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Who knows Colnago Steel?(21 posts)

Who knows Colnago Steel?Me Dot Org
Nov 14, 2001 3:56 PM
I've been eyeing a Colnago Crystal frame at which is a very pretty steel frame for $795. I'm wondering how this compares with the Colnago Classic frame, and how both the Classic and the Crystal compare with the Master X-lite, which can be had for under $1100 (with shipping) through Sdeals in England. Would the X-lite be worth the extra $300?

Feedback wanted!
Bo Jackson? (nm)js5280
Nov 14, 2001 4:33 PM
Bo don't know diddley (nm)nm
Nov 15, 2001 5:16 AM
Nice call! ;-) (nm)js5280
Nov 15, 2001 9:51 AM
re: Who knows Colnago Steel?Rusty Coggs
Nov 14, 2001 6:09 PM
The Crystal uses a nice oversize tubeset of Cyclex alloy (127ksi ultimate strength), and the GVH picture indicates a straight steel fork. The Master extra light uses a proprietary tubeset of oversize Nivacrom alloy(170ksi ultimate strength) and I believe a carbon fork.Foco or ultra foco is the top of the Columbus steel line with an ultimate strength of 205ksi If you are small or light, the Master Light may be a bit overbuilt,and if big and heavy, the Crystal could lack a bit in stiffness.This being due to the differences in strength of the alloys.But, these qualities can be damm subjective too.I have a Master Light with the steel fork, and found that fork to be not only heavy,but too stiff for my 6',150 pounds.The ride got a lot better with a carbon fork.I don't know anything about the classic.$1100 bucks for the MXL sounds like a steal and worth the $$,IMHO.
Nov 15, 2001 6:19 AM
The strength of the metal is independant of the metals stiffness. The stiffness is related to a characteristic called the Modulus of Elasticity - E. E for steel is the same regardless of the ultimate strength.
To clairify what this means in the real world, imagine three tubes each using a different alloy (one Cyclex, one Nivacrom, and one Thermocrom) but with exactly the same physical dimensions. The stiffness of these tubes will be the same. The tubes with the higher strength alloy will be able to withstand higher loading without permanently bending, however they will not be stiffer in any way.

In the interest of producing a lighter frame, the tube manufactures have adopted the use of higher strength alloys in order to allow them to reduce the tube thickness and thus weight. These thiner tubes are more flexable than the lower strength, but thicker, counterparts.

As far as the actual Colnago frames listed, I would expect the Crystal to ride similar, or maybe stiffer, than the MXL; the Crystal tubes are thicker however the MXL has shaped/formed tubes which are reputed to increase stiffness. The MXL will be lighter however. Difficult choice.
Thanks....Rusty Coggs
Nov 15, 2001 7:16 AM
you are correct.As I think about it, I knew better, but it did not come out that way.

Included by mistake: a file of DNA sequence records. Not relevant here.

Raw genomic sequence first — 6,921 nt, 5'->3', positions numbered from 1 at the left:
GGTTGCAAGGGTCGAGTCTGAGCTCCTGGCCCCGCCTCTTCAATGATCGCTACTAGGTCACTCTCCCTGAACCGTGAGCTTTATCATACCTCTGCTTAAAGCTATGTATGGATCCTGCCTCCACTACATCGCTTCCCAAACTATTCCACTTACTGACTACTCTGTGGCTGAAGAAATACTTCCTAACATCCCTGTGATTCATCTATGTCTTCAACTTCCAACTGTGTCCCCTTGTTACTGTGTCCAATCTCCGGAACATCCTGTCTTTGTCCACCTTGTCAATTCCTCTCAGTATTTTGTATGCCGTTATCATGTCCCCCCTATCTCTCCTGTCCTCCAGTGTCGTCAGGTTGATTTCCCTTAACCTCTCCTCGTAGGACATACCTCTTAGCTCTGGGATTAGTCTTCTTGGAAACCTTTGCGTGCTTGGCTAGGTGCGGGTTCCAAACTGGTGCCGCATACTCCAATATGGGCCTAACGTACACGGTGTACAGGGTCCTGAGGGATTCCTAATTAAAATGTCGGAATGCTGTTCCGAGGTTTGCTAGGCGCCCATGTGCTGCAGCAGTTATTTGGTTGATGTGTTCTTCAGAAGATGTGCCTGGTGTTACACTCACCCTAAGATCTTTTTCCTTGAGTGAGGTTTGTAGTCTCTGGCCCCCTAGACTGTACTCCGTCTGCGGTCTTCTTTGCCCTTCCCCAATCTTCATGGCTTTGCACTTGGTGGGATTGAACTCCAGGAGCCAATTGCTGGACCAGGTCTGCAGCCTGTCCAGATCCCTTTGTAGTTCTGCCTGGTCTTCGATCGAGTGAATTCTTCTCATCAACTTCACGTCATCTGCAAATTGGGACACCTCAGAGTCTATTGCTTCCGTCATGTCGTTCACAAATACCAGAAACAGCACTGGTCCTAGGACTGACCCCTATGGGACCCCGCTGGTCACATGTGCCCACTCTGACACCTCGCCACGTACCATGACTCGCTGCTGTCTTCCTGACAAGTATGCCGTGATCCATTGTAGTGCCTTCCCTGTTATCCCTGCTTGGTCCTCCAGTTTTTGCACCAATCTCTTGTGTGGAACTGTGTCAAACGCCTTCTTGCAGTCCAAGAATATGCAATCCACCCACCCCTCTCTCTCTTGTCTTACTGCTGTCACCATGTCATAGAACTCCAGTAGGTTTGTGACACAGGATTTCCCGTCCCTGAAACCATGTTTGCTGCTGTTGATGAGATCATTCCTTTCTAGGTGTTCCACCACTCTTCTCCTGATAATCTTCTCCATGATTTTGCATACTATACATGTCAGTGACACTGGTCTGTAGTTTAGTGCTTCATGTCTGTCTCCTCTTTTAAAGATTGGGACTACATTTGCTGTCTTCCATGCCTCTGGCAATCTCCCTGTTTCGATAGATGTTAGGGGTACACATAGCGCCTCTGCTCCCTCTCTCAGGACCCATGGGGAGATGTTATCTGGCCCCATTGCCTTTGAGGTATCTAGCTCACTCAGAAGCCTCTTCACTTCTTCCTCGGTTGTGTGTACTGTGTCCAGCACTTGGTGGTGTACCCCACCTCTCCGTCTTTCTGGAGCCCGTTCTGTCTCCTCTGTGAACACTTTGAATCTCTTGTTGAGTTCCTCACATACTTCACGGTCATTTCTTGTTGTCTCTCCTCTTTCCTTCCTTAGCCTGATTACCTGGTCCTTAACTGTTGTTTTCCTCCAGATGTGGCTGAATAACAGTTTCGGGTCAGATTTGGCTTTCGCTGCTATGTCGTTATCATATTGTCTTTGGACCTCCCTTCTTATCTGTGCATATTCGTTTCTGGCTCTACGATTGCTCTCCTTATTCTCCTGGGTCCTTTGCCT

re: Who knows Colnago Steel?CT1
Nov 14, 2001 8:49 PM
I owned a MXL earlier this year. It was a very nice frame, stiff, lively, etc. A little heavy and harsh though. NOT a "high" performance frame.... although quite pretty.

Unless you are "hung up" on the idea of a steel frame I'd also recommend looking at the Dream+ which can be had for $1K from Totalcycling. IMHO, a lighter, cheaper, and overall "higher" performance ride as compared to the MXL. The steel bike should be considered a traditional build and if that's what you are after then it's hard to beat the MXL.

OH, if you are under 155# or so and want a steel Colnago I'd highly recommend the Technos. My MXL was a bit harsh for my 147# weight. Hard to believe a steel frame would be harsh but mine was. The only bike that had a rougher ride was my Cadd5 Dale. Both frames are no longer in the stable.

Master X-light NOT a "high" performance frame?DA
Nov 15, 2001 5:57 AM
please... tell us why?
It's all relativeCT1
Nov 15, 2001 7:19 AM
OK, it IS a HIGH performance frame compared to 95+% of the 'stuff' out there but all things being equal you will give up a bit of "snap" and add a fair weight compared with a "real" race frame. I noticed a somewhat significant increase in attainable speed (under a variety of situations) when I got my LOOK and Giant bikes built. Oh, my riding partner also noticed an immediate JUMP in my overall speed after I built the LOOK KG bike.

I've been through a number of frames in the last two years and the MXL was probably the best of the "rejects". Ouch.... that probably sounds a lot worse than it should. Seriously, it's a VERY pretty frame that "feels" quite nice for many people ..... but it's too heavy and rough riding for my tastes. For a heavier rider (>175#) looking for a 'traditional' steel bike I highly recommend it though. That being said, I'll probably pick up a Technos sometime in the future just because I like the sweet tubeset on that little guy. Again, it's not a "high" performance frameset but I wouldn't expect or actually want that 'quality' in that frame.

They're only hammers.... some are better suited for certain jobs than others!